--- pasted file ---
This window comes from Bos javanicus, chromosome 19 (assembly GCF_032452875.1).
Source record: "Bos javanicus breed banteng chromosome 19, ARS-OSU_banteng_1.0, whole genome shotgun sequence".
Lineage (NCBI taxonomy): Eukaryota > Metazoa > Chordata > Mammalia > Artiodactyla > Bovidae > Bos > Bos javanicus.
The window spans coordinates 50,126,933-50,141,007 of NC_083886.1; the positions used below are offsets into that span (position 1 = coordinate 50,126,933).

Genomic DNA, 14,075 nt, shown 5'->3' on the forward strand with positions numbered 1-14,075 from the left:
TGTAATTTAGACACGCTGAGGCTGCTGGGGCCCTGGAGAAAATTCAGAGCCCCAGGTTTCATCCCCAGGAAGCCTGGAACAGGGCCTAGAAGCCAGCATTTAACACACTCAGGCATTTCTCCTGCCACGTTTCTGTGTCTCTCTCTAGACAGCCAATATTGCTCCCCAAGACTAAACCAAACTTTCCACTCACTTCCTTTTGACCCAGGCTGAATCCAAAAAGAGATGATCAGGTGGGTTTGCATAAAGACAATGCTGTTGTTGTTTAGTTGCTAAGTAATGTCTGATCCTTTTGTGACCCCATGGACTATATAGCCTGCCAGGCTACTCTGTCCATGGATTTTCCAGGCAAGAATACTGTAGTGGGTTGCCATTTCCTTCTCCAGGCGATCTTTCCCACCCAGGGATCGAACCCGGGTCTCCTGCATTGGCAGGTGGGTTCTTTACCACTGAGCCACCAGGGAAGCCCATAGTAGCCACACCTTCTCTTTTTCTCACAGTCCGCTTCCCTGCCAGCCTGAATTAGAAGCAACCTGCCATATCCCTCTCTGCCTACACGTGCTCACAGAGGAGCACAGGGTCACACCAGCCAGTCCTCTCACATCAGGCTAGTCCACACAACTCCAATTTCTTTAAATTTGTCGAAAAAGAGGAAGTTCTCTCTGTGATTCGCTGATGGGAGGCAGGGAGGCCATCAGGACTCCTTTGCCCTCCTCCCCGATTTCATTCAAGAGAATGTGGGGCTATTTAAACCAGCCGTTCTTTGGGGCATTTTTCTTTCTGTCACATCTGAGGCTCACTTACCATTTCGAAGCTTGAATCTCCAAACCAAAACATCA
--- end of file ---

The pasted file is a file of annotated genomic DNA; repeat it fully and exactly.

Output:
This window comes from Bos javanicus, chromosome 19 (assembly GCF_032452875.1).
Source record: "Bos javanicus breed banteng chromosome 19, ARS-OSU_banteng_1.0, whole genome shotgun sequence".
Lineage (NCBI taxonomy): Eukaryota > Metazoa > Chordata > Mammalia > Artiodactyla > Bovidae > Bos > Bos javanicus.
The window spans coordinates 50,126,933-50,141,007 of NC_083886.1; the positions used below are offsets into that span (position 1 = coordinate 50,126,933).

Genomic DNA, 14,075 nt, shown 5'->3' on the forward strand with positions numbered 1-14,075 from the left:
TGTAATTTAGACACGCTGAGGCTGCTGGGGCCCTGGAGAAAATTCAGAGCCCCAGGTTTCATCCCCAGGAAGCCTGGAACAGGGCCTAGAAGCCAGCATTTAACACACTCAGGCATTTCTCCTGCCACGTTTCTGTGTCTCTCTCTAGACAGCCAATATTGCTCCCCAAGACTAAACCAAACTTTCCACTCACTTCCTTTTGACCCAGGCTGAATCCAAAAAGAGATGATCAGGTGGGTTTGCATAAAGACAATGCTGTTGTTGTTTAGTTGCTAAGTAATGTCTGATCCTTTTGTGACCCCATGGACTATATAGCCTGCCAGGCTACTCTGTCCATGGATTTTCCAGGCAAGAATACTGTAGTGGGTTGCCATTTCCTTCTCCAGGCGATCTTTCCCACCCAGGGATCGAACCCGGGTCTCCTGCATTGGCAGGTGGGTTCTTTACCACTGAGCCACCAGGGAAGCCCATAGTAGCCACACCTTCTCTTTTTCTCACAGTCCGCTTCCCTGCCAGCCTGAATTAGAAGCAACCTGCCATATCCCTCTCTGCCTACACGTGCTCACAGAGGAGCACAGGGTCACACCAGCCAGTCCTCTCACATCAGGCTAGTCCACACAACTCCAATTTCTTTAAATTTGTCGAAAAAGAGGAAGTTCTCTCTGTGATTCGCTGATGGGAGGCAGGGAGGCCATCAGGACTCCTTTGCCCTCCTCCCCGATTTCATTCAAGAGAATGTGGGGCTATTTAAACCAGCCGTTCTTTGGGGCATTTTTCTTTCTGTCACATCTGAGGCTCACTTACCATTTCGAAGCTTGAATCTCCAAACCAAAACATCA